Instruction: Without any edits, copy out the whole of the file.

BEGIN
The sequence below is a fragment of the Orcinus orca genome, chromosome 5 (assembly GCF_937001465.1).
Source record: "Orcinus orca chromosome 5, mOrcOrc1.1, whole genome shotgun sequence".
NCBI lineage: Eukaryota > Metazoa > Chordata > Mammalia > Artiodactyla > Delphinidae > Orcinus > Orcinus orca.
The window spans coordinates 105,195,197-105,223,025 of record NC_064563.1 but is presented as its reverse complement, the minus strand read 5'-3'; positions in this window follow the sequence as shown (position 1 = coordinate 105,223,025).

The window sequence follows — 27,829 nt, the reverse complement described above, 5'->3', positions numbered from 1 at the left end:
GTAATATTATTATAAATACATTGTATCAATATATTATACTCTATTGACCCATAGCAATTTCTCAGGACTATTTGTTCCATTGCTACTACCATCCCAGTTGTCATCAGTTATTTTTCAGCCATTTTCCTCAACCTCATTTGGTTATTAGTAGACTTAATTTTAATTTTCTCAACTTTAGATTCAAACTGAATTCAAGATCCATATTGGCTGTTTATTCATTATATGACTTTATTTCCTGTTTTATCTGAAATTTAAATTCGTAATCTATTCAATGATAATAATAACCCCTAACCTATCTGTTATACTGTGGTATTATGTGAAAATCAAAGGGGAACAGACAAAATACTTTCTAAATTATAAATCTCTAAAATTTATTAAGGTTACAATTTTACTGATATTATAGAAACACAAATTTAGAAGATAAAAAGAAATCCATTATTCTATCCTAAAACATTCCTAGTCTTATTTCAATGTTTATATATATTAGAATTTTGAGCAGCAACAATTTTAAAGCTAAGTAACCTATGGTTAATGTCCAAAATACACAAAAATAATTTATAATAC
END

The sequence below is a fragment of the Orcinus orca genome, chromosome 5 (assembly GCF_937001465.1).
Source record: "Orcinus orca chromosome 5, mOrcOrc1.1, whole genome shotgun sequence".
NCBI lineage: Eukaryota > Metazoa > Chordata > Mammalia > Artiodactyla > Delphinidae > Orcinus > Orcinus orca.
The window spans coordinates 105,195,197-105,223,025 of record NC_064563.1 but is presented as its reverse complement, the minus strand read 5'-3'; positions in this window follow the sequence as shown (position 1 = coordinate 105,223,025).

The window sequence follows — 27,829 nt, the reverse complement described above, 5'->3', positions numbered from 1 at the left end:
GTAATATTATTATAAATACATTGTATCAATATATTATACTCTATTGACCCATAGCAATTTCTCAGGACTATTTGTTCCATTGCTACTACCATCCCAGTTGTCATCAGTTATTTTTCAGCCATTTTCCTCAACCTCATTTGGTTATTAGTAGACTTAATTTTAATTTTCTCAACTTTAGATTCAAACTGAATTCAAGATCCATATTGGCTGTTTATTCATTATATGACTTTATTTCCTGTTTTATCTGAAATTTAAATTCGTAATCTATTCAATGATAATAATAACCCCTAACCTATCTGTTATACTGTGGTATTATGTGAAAATCAAAGGGGAACAGACAAAATACTTTCTAAATTATAAATCTCTAAAATTTATTAAGGTTACAATTTTACTGATATTATAGAAACACAAATTTAGAAGATAAAAAGAAATCCATTATTCTATCCTAAAACATTCCTAGTCTTATTTCAATGTTTATATATATTAGAATTTTGAGCAGCAACAATTTTAAAGCTAAGTAACCTATGGTTAATGTCCAAAATACACAAAAATAATTTATAATAC